The Thing About Jellyfish by Ali Benjamin

middle grade booksIn November I went to the NCTE and ALAN conferences that were held in Atlanta, and received a TON of free YA and Middle Grade books. After finding The Thing About Jellyfish in my pile and hearing Ali Benjamin speak about writing about loss, I knew this one needed to be on my To Read pile.

My only regret is that I waited until summer to read it rather than reading it during the school year so I could book talk it; it sat untouched on my classroom library shelves all year.

That will change this year!

Told from 7th grader Suzy’s point of view, The Thing About Jellyfish is about the loss of friendship and the death of a classmate. When Suzy finds out her former best friend drowns, she decides to quit talking. She also becomes obsessed with jellyfish. The story is perfect for middle grade readers, but it’s also beautifully written prose that any age can find meaning in, like when Suzy thinks about how things are changing with her best friend:

I think about my hair, about the tangles I battle every morning. I have spent so many hours of my life trying to brush out tangles. But no matter how carefully I try to to pull the individual strands apart, they just get tighter and tighter. They cinch together in all the worst ways, until they are impossible to straighten out. Sometimes there is nothing to be done but to get out a pair of scissors and cut the knot right out.

But how do you cut out a knot that’s formed by people?

Lily and Dunkin by Donna Gephart

middle grade booksThis one was suggested to me by a student. It’s another one that I received at ALAN and although I hadn’t read it yet, I put it out with my LBGTQ display. It was quickly picked up and loved and recommended to me.

This is a dual narrative book and almost reads like both Lily and Dunkin are writing in a diary of sorts. Lily begins the book. She is a girl who was born with boy parts. She is going into the 8th grade and hoping the bullying and harassment stop this year. She is hoping her parents agree to getting her hormone blockers. She struggles with being Tim at school, but knowing she is really Lily.

Dunkin is the new kid in town. He and his mom moved down to Florida to live with his Grandma (who he calls Bubbie) after something happened with his dad who struggles with bipolar disorder. Dunkin’s real name is Norbert, but he hates that name. Dunkin also struggles with bipolar disorder, but doesn’t want anyone to know about it. He just wants to fit in for once and he thinks he has found the way to do that: by joining the basketball team. The problem is, if he wants to be popular and well-liked, he can’t be seen hanging out with Lily. They both have a secret and are not sure they can trust each other.

All three of these books are quick reads; I think I read each in just two or three days. But they each really stick with you. They all have an element of loss in the form of death, but they also deal with loss of friends and the naive childhood that is enjoyed before the turbulent middle school years.

I’m excited to be able to book talk these right off the bat when we start school in a few weeks.

 

The Recovery Letters

recovery letters

It’s been over seven years since my original postpartum depression diagnosis and over ten years since my general anxiety disorder diagnosis. Since that time, I’ve tried my best to be open and honest about my struggles while celebrating the victories of living with a variety of mood disorders.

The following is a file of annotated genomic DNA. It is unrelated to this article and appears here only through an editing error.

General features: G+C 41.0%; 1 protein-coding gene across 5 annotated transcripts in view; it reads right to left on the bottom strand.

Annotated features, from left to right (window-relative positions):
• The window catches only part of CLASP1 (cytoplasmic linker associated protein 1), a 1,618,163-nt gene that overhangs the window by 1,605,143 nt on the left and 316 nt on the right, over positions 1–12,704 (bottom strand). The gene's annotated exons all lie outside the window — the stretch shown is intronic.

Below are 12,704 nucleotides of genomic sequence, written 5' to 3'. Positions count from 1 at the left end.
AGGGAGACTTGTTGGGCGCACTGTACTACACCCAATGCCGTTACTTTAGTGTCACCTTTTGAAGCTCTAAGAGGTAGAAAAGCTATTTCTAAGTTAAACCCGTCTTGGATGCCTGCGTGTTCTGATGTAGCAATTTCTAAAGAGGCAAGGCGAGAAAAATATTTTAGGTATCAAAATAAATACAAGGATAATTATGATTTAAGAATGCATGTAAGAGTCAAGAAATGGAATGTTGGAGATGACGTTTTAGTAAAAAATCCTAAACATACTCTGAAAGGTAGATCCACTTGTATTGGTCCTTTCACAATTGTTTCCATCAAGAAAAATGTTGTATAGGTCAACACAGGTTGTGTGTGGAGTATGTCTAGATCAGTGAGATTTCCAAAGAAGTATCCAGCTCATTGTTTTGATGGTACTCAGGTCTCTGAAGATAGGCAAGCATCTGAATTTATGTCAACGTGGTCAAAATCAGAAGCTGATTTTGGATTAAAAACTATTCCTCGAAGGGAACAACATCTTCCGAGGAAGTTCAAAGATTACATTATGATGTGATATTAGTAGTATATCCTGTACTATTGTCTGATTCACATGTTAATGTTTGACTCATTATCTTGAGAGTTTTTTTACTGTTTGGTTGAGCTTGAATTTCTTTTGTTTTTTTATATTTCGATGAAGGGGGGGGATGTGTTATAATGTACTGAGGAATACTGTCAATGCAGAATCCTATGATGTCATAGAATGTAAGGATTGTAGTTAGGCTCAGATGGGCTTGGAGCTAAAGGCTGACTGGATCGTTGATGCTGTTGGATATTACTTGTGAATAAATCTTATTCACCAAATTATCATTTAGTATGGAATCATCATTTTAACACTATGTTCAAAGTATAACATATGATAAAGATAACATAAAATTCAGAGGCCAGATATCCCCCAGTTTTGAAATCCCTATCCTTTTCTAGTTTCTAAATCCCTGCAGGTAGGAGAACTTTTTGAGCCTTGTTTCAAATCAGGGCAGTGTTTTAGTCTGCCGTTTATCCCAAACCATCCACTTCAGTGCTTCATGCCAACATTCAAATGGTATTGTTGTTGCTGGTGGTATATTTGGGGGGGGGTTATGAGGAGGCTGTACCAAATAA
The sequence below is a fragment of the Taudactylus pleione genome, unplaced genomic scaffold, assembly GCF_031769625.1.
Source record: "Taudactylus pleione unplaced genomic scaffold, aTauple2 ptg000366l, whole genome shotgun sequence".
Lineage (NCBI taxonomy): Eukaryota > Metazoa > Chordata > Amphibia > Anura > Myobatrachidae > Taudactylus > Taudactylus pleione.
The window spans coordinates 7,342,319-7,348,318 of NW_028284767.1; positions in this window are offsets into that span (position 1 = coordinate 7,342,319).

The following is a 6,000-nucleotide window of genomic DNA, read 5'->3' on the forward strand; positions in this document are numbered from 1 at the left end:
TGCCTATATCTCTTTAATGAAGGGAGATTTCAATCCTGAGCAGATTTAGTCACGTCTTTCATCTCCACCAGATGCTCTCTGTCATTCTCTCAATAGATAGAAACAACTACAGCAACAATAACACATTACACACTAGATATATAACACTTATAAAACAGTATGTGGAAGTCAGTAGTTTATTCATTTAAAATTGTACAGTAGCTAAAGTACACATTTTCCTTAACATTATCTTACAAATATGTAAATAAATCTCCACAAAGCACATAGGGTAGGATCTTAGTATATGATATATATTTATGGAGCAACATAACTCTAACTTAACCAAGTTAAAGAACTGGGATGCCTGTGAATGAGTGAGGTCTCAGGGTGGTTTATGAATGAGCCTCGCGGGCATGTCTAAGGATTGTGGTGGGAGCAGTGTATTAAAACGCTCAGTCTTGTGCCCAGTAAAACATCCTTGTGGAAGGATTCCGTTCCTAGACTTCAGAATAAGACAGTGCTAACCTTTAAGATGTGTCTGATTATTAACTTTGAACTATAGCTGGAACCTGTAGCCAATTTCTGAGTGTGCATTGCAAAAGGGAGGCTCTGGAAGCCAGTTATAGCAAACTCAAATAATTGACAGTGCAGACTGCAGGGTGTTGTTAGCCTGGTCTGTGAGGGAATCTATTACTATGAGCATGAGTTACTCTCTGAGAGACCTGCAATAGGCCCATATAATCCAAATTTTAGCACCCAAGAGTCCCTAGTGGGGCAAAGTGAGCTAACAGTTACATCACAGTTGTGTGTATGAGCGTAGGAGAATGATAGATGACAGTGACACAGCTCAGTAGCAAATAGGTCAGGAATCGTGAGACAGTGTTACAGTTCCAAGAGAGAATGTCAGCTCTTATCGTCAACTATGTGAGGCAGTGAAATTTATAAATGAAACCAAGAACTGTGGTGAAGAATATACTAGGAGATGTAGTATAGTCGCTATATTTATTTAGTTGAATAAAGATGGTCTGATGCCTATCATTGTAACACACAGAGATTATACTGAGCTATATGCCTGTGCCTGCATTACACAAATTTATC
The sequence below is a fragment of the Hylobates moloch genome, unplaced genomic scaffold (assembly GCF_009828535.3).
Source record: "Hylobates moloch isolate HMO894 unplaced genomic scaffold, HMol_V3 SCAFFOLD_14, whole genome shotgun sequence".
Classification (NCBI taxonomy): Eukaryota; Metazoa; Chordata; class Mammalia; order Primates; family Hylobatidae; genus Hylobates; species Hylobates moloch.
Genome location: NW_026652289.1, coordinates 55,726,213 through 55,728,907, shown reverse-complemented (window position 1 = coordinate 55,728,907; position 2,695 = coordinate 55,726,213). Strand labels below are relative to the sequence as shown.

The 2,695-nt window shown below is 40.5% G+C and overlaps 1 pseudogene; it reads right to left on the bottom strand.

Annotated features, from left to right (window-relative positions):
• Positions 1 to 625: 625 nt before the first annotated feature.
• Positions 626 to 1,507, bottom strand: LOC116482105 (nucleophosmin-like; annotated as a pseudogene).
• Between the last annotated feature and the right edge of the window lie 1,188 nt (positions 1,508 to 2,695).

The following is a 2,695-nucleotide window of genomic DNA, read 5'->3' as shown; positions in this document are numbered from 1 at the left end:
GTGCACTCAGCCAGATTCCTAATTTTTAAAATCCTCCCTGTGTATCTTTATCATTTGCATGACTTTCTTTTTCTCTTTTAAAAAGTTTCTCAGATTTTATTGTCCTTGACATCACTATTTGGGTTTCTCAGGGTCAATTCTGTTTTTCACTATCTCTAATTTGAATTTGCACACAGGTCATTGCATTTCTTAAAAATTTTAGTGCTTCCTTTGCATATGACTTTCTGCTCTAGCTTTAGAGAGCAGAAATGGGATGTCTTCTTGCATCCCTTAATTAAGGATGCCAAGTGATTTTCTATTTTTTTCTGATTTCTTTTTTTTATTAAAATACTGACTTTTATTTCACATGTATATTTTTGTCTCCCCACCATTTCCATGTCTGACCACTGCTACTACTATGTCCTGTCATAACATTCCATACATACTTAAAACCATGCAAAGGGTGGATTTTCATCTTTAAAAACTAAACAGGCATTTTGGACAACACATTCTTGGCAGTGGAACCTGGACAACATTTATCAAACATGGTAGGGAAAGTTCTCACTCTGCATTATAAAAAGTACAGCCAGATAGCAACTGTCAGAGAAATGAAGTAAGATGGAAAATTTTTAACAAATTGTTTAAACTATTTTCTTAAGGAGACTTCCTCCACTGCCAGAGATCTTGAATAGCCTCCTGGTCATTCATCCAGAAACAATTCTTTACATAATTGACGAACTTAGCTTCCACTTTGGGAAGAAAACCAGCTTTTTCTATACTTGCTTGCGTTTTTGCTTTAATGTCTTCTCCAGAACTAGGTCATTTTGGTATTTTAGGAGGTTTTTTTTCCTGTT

I don’t always feel great about the stuff I admit online; in fact, I feel very vulnerable letting people know that I don’t always love being a mom and that there are days that I struggle to find anything joyful. However, I know what it’s like to feel alone.

Flipping through social media is a great way to stay connected, but it can also create a feeling of being left out, being alone. The images people put out there are carefully curated to look like their best life. I totally get that. I am guilty of that too. But I have also always tried to put the not-so-perfect stuff out there; because really, my life is very much not perfect.

I want people to know that they are not alone, but also that things can–and do–get better.

Two years ago I was honored to be included in an anthology of personal essays specifically about Postpartum Mood Disorders. When I first sat in my doctor’s office, I had a really false idea of what PMDs looked like, and it’s always been my goal to put a face on these disorders for others.

This summer I am honored to be included in another collection, this time of letters addressed to all sorts of people who suffer from depression.  One of the editors, James Withey, approached me because he wanted PPD represented.

recovery letters

The result is a collection of letters edited by James and his partner Olivia Sagan called The Recovery Letters: Addressed to People Experiencing Depression. Along with my letter are many, many others that are encouraging and uplifting and filled with hope. The message is loud: you are not alone.

The book will be officially released on Friday, July 21, but you can pre-order on Amazon. If you suffer from depression, this is a fantastic book to have on hand to flip through during your tough times. If you know anyone who suffers, this would make a lovely gift when you know they need a little extra hug.

Suffering from depression makes me vulnerable, but not ashamed. I am honored that I have been offered so many opportunities to put my words to good use to let others know it is a survivable disease.

Other anthologies I have been included in: